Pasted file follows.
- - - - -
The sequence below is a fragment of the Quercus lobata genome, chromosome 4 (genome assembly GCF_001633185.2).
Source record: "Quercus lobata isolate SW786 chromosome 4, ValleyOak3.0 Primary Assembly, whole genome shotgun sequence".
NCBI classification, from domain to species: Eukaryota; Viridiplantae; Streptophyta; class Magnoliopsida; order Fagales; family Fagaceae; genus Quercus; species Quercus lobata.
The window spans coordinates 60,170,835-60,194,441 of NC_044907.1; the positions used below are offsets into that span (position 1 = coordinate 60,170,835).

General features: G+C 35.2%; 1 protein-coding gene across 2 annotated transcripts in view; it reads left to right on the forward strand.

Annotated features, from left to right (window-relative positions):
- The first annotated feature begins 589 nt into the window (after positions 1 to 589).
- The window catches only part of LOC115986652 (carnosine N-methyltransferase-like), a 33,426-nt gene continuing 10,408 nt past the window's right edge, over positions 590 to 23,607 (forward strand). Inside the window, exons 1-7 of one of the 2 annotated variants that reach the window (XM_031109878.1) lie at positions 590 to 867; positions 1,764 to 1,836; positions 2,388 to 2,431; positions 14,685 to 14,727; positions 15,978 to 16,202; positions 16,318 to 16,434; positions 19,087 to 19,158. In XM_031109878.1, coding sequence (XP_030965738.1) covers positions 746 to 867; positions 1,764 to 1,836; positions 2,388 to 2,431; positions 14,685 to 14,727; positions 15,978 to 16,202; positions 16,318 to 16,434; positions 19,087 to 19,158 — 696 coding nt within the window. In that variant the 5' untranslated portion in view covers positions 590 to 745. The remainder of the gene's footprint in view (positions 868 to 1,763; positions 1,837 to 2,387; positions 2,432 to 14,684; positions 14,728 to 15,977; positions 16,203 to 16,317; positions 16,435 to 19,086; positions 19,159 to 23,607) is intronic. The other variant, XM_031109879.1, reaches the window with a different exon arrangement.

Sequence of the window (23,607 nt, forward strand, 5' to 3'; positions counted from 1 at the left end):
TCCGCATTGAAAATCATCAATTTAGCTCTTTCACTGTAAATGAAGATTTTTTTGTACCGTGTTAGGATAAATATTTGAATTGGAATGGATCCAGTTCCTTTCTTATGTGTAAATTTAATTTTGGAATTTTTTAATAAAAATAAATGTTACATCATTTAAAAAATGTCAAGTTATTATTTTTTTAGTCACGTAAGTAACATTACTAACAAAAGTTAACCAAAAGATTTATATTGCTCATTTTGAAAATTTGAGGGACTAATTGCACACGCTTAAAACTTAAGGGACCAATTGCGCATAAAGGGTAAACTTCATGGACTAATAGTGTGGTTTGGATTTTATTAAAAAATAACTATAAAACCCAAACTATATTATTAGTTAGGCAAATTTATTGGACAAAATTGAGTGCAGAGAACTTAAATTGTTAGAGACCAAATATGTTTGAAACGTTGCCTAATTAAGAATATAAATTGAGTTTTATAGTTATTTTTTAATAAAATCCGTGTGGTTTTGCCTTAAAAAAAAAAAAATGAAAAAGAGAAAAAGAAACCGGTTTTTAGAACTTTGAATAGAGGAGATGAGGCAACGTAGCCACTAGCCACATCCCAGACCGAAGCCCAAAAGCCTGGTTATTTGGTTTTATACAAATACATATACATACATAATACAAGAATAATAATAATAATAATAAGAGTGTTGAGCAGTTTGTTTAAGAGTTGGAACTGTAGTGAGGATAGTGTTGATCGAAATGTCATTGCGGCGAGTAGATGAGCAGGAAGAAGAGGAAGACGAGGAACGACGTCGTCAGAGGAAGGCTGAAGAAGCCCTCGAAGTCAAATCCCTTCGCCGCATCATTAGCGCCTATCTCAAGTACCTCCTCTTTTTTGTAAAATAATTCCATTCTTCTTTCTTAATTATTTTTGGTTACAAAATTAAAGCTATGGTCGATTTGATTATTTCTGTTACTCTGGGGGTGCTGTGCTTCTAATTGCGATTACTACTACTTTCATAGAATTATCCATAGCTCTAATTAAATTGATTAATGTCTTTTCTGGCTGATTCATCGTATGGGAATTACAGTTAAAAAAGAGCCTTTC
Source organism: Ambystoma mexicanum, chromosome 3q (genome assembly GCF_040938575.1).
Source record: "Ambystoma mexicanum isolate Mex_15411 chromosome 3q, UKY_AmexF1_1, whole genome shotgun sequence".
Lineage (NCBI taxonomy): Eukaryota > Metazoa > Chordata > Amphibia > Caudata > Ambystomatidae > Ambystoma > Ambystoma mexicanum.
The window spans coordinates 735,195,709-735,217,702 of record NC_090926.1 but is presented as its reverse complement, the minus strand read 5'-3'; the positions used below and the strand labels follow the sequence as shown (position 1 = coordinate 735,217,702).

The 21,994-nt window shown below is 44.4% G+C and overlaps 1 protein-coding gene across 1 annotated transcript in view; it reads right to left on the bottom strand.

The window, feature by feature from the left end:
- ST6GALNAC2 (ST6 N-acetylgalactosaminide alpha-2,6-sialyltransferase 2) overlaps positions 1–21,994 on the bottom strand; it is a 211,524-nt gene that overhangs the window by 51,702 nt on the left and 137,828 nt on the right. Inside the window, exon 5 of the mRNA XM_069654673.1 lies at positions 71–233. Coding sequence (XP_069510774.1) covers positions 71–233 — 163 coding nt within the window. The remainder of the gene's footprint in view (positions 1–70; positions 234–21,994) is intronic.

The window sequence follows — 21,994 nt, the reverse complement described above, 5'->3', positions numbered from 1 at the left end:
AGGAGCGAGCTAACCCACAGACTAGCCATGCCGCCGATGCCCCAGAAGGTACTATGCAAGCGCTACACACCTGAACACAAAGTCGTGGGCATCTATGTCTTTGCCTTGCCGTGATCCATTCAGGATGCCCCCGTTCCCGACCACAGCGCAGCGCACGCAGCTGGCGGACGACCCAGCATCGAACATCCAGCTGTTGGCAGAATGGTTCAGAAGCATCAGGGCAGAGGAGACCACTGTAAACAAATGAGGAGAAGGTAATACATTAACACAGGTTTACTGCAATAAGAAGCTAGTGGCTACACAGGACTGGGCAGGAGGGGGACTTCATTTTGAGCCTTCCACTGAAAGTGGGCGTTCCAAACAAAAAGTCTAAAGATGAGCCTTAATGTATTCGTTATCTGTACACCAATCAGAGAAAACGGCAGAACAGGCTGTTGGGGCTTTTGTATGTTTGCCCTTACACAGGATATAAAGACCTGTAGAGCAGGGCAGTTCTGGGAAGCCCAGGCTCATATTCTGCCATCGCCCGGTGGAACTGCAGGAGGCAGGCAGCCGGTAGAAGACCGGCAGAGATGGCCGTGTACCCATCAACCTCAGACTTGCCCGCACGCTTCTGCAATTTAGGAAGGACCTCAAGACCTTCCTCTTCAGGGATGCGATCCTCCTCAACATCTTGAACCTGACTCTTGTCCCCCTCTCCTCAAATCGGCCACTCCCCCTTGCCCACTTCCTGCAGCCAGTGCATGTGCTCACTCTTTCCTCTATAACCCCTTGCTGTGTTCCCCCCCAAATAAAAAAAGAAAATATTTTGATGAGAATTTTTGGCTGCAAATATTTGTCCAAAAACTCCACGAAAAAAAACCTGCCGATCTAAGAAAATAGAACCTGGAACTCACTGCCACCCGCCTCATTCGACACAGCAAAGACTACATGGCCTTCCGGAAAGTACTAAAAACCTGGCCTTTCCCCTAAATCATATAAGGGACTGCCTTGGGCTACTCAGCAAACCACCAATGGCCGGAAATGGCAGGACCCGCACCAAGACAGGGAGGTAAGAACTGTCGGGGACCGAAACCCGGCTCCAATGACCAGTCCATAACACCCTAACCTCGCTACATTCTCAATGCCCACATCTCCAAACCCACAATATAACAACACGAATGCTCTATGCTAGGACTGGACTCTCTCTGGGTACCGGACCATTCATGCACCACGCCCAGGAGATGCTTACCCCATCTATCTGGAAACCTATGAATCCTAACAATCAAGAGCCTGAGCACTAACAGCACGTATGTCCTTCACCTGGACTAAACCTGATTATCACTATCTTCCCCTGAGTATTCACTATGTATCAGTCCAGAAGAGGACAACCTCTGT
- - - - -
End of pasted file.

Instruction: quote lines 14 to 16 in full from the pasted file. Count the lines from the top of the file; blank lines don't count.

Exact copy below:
The window spans coordinates 735,195,709-735,217,702 of record NC_090926.1 but is presented as its reverse complement, the minus strand read 5'-3'; the positions used below and the strand labels follow the sequence as shown (position 1 = coordinate 735,217,702).

The 21,994-nt window shown below is 44.4% G+C and overlaps 1 protein-coding gene across 1 annotated transcript in view; it reads right to left on the bottom strand.

The window, feature by feature from the left end: